GUN Help me stop tightening my fingers, please...

Discussion in 'On Topic' started by OrionDartanyu, Jan 7, 2008.

  1. OrionDartanyu

    OrionDartanyu I don't think I'm as revolutionary as Galileo, but

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    according to that target chart, I'm tightening my fingers. What's the cause of this? Is it poor trigger placement? How can I stop tighenting my fingers while firing :(
     
  2. johnson

    johnson New Member

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    Buy some snap caps and start dry firing. Are you anticipating when the round is going to fire? What part of the finger is on the trigger?
     
  3. Want2race

    Want2race Fearless

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    pistol?
    if so your probably rubbing your finger on the body of the frame
     
  4. GlobeGuy

    GlobeGuy New Member

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    Most modern centerfire pistols do not need snapcaps for dry firing but you can buy them then mix it up with live rounds at the range. If you've been anticipating recoil, your gun will jump even when you hit the snap cap.
     
  5. OrionDartanyu

    OrionDartanyu I don't think I'm as revolutionary as Galileo, but

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    can you use snapcaps more than once?
     
  6. johnson

    johnson New Member

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  7. OrionDartanyu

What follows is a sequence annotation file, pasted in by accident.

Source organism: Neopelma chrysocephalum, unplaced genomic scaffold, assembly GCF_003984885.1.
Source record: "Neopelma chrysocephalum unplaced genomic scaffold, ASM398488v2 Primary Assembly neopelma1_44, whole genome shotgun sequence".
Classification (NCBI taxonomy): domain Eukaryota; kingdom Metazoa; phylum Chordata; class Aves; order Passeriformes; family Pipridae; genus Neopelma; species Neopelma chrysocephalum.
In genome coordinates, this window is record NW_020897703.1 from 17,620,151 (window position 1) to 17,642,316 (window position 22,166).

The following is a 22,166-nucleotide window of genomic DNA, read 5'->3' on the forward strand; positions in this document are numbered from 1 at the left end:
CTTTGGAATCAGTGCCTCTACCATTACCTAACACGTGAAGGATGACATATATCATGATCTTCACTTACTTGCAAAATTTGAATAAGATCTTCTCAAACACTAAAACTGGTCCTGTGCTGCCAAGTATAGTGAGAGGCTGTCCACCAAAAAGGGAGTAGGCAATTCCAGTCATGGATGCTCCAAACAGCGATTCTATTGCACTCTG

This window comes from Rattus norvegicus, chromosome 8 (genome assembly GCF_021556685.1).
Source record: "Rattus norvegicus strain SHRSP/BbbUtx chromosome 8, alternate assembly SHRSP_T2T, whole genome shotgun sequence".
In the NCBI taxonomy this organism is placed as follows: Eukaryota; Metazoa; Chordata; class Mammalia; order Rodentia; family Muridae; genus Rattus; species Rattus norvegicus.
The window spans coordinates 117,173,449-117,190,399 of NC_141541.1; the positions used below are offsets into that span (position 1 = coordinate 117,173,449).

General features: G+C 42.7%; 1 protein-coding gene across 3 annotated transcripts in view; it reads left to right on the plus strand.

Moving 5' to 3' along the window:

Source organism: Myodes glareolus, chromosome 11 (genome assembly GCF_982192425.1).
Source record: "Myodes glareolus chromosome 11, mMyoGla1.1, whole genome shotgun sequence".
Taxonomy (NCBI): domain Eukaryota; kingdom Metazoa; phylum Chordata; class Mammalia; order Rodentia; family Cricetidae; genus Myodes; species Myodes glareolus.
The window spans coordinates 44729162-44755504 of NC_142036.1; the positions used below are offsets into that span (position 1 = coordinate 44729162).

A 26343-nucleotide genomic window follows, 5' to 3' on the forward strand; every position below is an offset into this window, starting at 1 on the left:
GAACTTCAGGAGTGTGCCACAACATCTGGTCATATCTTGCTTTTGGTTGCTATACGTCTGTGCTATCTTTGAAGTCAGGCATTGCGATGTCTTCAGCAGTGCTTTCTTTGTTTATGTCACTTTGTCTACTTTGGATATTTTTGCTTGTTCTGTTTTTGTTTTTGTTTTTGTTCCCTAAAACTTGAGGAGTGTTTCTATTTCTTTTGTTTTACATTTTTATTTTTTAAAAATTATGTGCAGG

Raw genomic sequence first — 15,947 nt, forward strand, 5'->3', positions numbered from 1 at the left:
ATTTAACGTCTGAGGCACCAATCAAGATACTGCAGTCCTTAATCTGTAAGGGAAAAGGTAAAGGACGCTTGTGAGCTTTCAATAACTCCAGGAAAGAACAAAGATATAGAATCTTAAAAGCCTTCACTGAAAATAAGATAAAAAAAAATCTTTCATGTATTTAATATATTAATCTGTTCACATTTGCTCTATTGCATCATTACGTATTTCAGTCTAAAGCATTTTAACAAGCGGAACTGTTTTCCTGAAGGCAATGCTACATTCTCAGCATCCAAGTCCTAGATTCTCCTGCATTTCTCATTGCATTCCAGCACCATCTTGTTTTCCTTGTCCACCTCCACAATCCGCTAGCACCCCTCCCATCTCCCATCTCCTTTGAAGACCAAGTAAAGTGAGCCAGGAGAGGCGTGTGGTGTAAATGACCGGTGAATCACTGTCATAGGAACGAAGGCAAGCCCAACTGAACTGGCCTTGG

OrionDartanyu I don't think I'm as revolutionary as Galileo, but

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    indefinately? Or when will I want to throw them out? But I'm seriously sick of my lowerleft groups. I don't want to artificially correct, I want to fix this. Snap caps a really good training tool than?
     
  8. GlobeGuy

    GlobeGuy New Member

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    My plastic ones started to "jam" after awhile. They started peeling, they couldn't stand up to the metal parts in the gun. Pistolgear.com sells metal ones, I haven't tried them though.
     
  9. lt1aggie

    lt1aggie what?

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    can you please post that chart? I thought I had it saved, but I can't find it. :x:
     
  10. AB13

    AB13 New Member

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    Here's a dry fire practice technique for you to practice that's fairly easy for new shooters that you can bring with you to the range.

    Take a penny, balance it near the end next to your sight. Take a sight picture over a target, and dry. What you are attempting to do is keep the penny balanced on your barrel.

    You may have a combination of flinching (shot anticipation) and follow up. When you break the trigger, it should surprise you.

    Learn were your gun breaks, and how to keep a follow through. Meaning, keep it pointed over the target after it breaks and keep your sight picture longer.
     
  11. ReefBlue

    ReefBlue New Member

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    A common problem is when people pull the trigger, all of their fingers make the same motion causing problems. Try to see if you're doing that.
     
  12. Thunderbear

    Thunderbear Yggdrasil's Forester.

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    Take your firing hand, and grip the pistol. The force should come from the second/third joint in your hand. If the tips of your fingernails are white, you're gripping with the first joint. Loosen the fingertips so that the linear pressure from your finger grip is directed only in a front to back motion. Gripping tight with the fingers can introduce a shake in the shooting hand.
     

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